Potentially contaminated material should only be handled in a laboratory using appropriate biosafety and biosecurity measures, in accordance with the rules laid down in the OIE Manual of Diagnostic Test and Vaccines for Terrestrial Animals.


Clinical signs

The disease causes nodules and ulcerations in the respiratory tract and lungs in animals. A skin form, known as ‘farcy’, also occurs.

Both acute and chronic forms of the disease have been described. Acute forms occur most frequently in donkeys and mules, with high fever and respiratory signs. In horses, glanders generally takes a more chronic course and they may survive for several years.

There are four recognised clinical presentations of glanders:

  • nasal,
  • pulmonary,
  • cutaneous,
  • asymptomatic carrier.

These different forms of glanders are usually referred to according to the location of the initial infection. The nasal and pulmonary forms tend to be more acute while the cutaneous form is a chronic process.

Inflammatory nodules and ulcers develop in the nasal passages and give rise to a sticky yellow discharge. Stellate scarring follows upon healing of the ulcers. The formation of nodular abscesses in the lungs is accompanied by progressive debility, coughing and may also be accompanied by diarrhoea. In the cutaneous form (‘farcy’), the lymph vessels are enlarged; nodular abscesses form along their course, which then ulcerate and discharge yellow pus. Nodules are regularly found in the liver and spleen, leading to wasting and death.



Clinical signs alone are not sufficient to obtain a final diagnosis, especially in the first stages of the disease.

To confirm the diagnosis, laboratory tests are required. The relevant OIE recommendations are contained in the OIE Terrestrial Animal Health Code and in the OIE .


Prevention and control

To date, no treatment with veterinary drugs is capable to cure the infection. Control of glanders requires early detection and diagnostic testing of suspected clinical cases, screening of apparently normal equids, and elimination of positive cases.

For glanders-free countries, there are recommendations on importing equines. An international veterinary certifi cate is required attesting that the animals showed no clinical signs of glanders and were kept in an exporting country free of the disease for at least 6 months prior to shipment.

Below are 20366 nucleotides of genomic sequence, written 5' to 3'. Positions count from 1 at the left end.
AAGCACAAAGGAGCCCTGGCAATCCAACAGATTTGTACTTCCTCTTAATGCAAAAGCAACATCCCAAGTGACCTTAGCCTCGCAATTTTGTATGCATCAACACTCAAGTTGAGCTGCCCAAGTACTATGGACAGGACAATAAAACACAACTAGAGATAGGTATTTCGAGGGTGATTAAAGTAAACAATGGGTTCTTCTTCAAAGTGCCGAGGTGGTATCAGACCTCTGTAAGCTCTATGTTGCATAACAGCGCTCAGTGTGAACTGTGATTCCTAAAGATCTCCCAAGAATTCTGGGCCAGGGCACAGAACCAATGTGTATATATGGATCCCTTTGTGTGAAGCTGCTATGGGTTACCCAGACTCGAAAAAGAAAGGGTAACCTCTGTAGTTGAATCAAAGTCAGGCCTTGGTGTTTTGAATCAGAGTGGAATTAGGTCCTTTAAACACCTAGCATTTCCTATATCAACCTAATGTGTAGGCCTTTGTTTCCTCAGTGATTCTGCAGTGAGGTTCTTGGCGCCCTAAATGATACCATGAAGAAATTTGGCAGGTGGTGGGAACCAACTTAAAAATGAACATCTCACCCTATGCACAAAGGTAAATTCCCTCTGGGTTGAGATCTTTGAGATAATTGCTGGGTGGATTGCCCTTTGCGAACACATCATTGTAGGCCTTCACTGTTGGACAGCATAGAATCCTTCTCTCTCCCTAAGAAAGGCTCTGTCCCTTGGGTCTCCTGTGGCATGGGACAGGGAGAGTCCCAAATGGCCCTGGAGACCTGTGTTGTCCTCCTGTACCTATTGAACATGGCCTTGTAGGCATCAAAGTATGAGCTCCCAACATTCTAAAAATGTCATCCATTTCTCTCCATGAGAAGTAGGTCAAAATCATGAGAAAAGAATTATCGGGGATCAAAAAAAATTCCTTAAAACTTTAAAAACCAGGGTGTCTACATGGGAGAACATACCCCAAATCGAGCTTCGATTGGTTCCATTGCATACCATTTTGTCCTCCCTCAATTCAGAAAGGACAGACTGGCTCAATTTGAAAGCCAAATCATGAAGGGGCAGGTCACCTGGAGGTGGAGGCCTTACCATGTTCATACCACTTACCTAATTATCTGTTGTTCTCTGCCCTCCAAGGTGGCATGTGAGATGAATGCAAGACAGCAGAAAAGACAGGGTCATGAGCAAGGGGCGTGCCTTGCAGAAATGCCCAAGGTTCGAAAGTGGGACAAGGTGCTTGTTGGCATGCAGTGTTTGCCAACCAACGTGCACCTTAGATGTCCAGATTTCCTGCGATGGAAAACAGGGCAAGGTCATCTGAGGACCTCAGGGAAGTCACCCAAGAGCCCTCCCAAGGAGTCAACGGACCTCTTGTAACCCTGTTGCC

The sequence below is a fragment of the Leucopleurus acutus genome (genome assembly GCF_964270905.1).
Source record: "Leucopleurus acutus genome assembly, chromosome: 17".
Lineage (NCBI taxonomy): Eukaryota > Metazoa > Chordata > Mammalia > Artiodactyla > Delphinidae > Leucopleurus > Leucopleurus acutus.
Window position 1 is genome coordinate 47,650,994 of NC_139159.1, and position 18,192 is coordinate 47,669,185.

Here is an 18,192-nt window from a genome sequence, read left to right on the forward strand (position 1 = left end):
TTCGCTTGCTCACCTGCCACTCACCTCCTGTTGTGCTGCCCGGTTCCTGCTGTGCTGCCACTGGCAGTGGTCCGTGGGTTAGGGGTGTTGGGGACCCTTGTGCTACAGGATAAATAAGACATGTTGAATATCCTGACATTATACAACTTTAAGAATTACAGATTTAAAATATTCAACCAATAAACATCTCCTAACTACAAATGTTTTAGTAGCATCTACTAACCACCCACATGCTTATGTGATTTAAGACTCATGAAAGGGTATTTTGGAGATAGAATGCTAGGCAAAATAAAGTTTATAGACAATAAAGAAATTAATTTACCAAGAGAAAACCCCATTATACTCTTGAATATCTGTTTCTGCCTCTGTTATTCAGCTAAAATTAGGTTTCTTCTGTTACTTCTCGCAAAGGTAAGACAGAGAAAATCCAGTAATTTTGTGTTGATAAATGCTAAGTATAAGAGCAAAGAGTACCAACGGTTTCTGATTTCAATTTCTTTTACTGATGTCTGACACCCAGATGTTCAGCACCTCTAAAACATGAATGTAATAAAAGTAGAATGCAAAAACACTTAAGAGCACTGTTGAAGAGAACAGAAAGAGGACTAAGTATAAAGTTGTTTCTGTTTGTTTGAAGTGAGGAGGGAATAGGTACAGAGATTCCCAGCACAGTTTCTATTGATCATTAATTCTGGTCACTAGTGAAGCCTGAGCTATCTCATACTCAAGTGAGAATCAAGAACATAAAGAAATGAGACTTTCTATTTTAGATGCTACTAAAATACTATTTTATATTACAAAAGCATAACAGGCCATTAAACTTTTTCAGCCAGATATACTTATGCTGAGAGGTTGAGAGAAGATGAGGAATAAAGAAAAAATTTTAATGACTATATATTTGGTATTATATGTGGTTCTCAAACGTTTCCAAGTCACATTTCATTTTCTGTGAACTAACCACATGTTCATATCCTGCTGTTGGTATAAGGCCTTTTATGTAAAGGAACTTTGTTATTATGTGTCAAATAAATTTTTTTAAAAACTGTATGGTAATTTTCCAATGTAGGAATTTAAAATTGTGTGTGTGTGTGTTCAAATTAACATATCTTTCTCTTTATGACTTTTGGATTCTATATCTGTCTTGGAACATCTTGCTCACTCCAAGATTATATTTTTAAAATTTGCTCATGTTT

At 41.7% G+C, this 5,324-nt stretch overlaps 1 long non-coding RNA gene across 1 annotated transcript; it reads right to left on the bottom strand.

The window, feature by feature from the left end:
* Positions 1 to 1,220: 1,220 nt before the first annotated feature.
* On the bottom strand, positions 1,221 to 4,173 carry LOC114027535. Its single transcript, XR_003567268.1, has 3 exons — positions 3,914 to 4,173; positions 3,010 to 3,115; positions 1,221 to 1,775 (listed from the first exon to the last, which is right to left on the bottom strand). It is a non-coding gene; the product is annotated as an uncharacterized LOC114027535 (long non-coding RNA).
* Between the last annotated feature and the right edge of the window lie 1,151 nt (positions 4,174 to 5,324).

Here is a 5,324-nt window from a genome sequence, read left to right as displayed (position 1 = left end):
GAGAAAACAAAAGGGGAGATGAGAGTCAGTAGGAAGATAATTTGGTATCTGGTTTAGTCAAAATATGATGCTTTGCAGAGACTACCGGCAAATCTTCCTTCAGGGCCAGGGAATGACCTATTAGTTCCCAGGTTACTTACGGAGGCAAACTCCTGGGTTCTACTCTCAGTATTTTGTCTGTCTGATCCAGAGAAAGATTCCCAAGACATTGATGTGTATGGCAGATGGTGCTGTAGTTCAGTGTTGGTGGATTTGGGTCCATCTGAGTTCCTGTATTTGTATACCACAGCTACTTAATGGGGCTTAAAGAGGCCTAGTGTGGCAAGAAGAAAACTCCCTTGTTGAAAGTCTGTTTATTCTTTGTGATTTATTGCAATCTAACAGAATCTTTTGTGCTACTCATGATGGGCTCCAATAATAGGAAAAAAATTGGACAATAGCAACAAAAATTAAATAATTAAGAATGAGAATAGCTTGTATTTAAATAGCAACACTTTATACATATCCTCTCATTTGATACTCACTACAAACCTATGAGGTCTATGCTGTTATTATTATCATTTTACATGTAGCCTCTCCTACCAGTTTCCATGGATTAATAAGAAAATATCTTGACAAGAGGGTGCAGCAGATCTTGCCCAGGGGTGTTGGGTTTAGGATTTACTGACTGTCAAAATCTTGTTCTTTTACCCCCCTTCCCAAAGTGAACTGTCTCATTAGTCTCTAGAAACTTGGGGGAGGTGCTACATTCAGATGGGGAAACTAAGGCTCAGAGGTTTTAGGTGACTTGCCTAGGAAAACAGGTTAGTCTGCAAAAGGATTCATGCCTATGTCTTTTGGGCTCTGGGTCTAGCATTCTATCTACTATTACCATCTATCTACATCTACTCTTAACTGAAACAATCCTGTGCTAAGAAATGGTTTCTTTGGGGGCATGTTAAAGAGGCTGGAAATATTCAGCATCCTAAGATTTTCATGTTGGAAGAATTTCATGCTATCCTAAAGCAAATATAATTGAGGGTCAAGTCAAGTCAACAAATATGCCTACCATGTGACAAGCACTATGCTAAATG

In countries that are at risk or where the disease is endemic, control focuses on early detection, eliminating positive cases and preventing further spread with appropriate biosecurity. Vaccination and treatment of clinical cases in animals are not control options. Recommended control measures include:

  • surveillance for glanders in susceptible animal populations with reporting of all suspected cases.
  • identification and humane euthanasia of infected animals
  • quarantine measures;
  • cleaning and disinfection of infected farms;
  • destruction by incineration of euthanized animals and any contaminated material;

In areas that are at risk or where the disease is endemic a strategy for surveillance and control of glanders must exist, supported by appropriate legislation. Cooperation of horse owners with veterinarians is essential for disease detection and control.


Geographical distribution

The disease has been eradicated in North America, Australia and Europe through testing and then eliminating any infected animals, coupled with import control measures. However, glanders remains sporadically reported in a number of Asian, African, Middle Eastern, and South American countries. In April 2010, Bahrain notified the first occurrence of the disease; in Brazil, the disease reappeared in 2009.